For as long as she can remember, Shana Alicia Poole-Jones has been called to service. Even as a little girl, she was putting others’ needs before her, as evidenced by a story her mom loves to tell anyone who asks.
“My mom posted on Facebook that I’ve been doing this from when I was five years old,” Poole-Jones says. “I would take my piggy bank to school to buy everyone snacks. Since I was born, I’ve been doing things to make sure people have what they need. At first, people thought this was just people-pleasing behavior, but it’s not. I was always trying to help and put others before myself. My mom tells me this has always been me, and now as a woman, I can see it.”
Poole-Jones may no longer be pulling out her piggy bank to help others, but her commitment to service is as strong as it ever was. Since March of this year, she’s been providing food and household goods to those in need through Grab and Go Table, an open-air food pantry that sits in her Maplewood front yard. An impromptu gesture at first, the program has grown from peanut butter and jelly sandwiches to a bona fide community effort that provides a full-service grocery experience for anyone in need, no questions asked.
Though Grab and Go Table is Poole-Jones’ primary focus right now, it is not her first go at community service. In 2018, she founded Keep Pushing, Inc., an organization built around the mission of helping the unhoused community by connecting them to resources that will help them transition back into homes. Over the past two years, Keep Pushing, Inc. has given out over 3500 hygiene kits, fed over 2000 families, found shelter for 65 families, provided medical care to 365 families and hosted a well-attended unhoused family reunion in Downtown St. Louis.
Though Grab and Go Table dovetails with the mission of Keep Pushing, Inc., Poole-Jones’ reasons for starting it were more personal. As she explains, she came up with the idea for Grab and Go Table as a way to provide lunches for her fourteen-year-old’s friends. When schools shut down due to the COVID-19 pandemic, they were worried about how they would eat, now that free and reduced-cost school lunches were suspended. Not wanting to see them go hungry, she set up a table in her front yard and started putting out peanut butter and jelly sandwiches, apples and oranges; not long after, people began leaving notes on the table asking for help. Poole-Jones cleared out her own pantry, put up a larger table and a tent and propped up a sign telling people to help themselves. Eight months later, and bolstered by donations from people throughout the community, Grab and Go Table now feeds 300 families per week and provided 250 Thanksgiving meals to those unable to provide for their own holiday tables.
“Rain, sleet or snow, we put up the tent and go the extra mile to get good, quality food to people,” Poole-Jones says. “From organic to meat to vegetarian food, we’re trying to make their lives seem normal. We let people know that no one is judging you. We’re not standing outside looking at you, and if they need more, all they have to do is ask.”
For Poole-Jones, Grab and Go Table comes during a time when she is facing her own struggles. A native of Albany, Georgia who moved to St. Louis three years ago, Poole-Jones has been hit particularly hard by the COVID-19 virus. As she explains, her hometown is a major pandemic hot spot – out of a community of only ten thousand residents, three thousand have died as a result of the virus. In the first months of the outbreak, she lost five family members within 48 hours and recalls getting phone calls every day informing her that another family member, church member or former classmate was fighting for their lives.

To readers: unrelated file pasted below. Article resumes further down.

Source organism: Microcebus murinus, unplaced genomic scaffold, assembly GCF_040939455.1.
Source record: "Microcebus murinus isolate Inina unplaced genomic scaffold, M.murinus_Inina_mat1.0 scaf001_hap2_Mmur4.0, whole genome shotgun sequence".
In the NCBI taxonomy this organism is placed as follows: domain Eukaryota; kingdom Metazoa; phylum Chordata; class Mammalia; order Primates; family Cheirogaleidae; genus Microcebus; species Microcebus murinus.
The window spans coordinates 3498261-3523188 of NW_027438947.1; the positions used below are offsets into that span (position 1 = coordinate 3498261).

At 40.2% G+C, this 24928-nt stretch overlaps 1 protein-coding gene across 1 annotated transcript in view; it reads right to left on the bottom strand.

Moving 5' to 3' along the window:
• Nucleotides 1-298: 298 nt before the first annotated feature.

The human tragedy overwhelmed Poole-Jones, and she found herself sinking into a deep depression. However, as she was dealing with her own grief, she was also being asked to help others with theirs; she recalls her phone ringing nonstop as people would call her asking if she knew of any resources that could help them make ends meet. It was the call to action that she needed.
“At first, I thought, “Do you know what is going on in my life? I can’t focus on anything else,” Poole-Jones says. “But then I realized I had to snap out of it. I’m broken, but the people who come into my yard are broken, too.”
– Shana Alicia Poole-Jones
When Poole-Jones thinks about how Grab and Go Table has grown from a small card table to a major community effort, she is filled with gratitude. Working side-by-side with people from all walks of life, she feels that the initiative is not just filling a need for those who are hungry; it’s filling the community’s need for connection. And it’s not just those of means who are keeping the operation going. Poole-Jones has stories of people who, though in need themselves, have stopped by to offer a spare pair of gloves or have offered their food stamps money to help fill the pantry. By coming together in service of one’s neighbors, she believes that Grab and Go Table is helping to bridge political, economic and social divides by allowing people to work with one another in support of a common mission.
“Right now, we just need to show more love,” Poole-Jones says. “It’s been hard and rough – it’s still hard and rough – I still cry every day. But at the same time when I see mothers, fathers, older people come to my yard, when neighbors come up to just talk and listen, I realize that I’m going to be OK because they are going to be OK. I want to show the world that we, as a community, can still be together. This is what I am meant to be doing at this time and this moment.”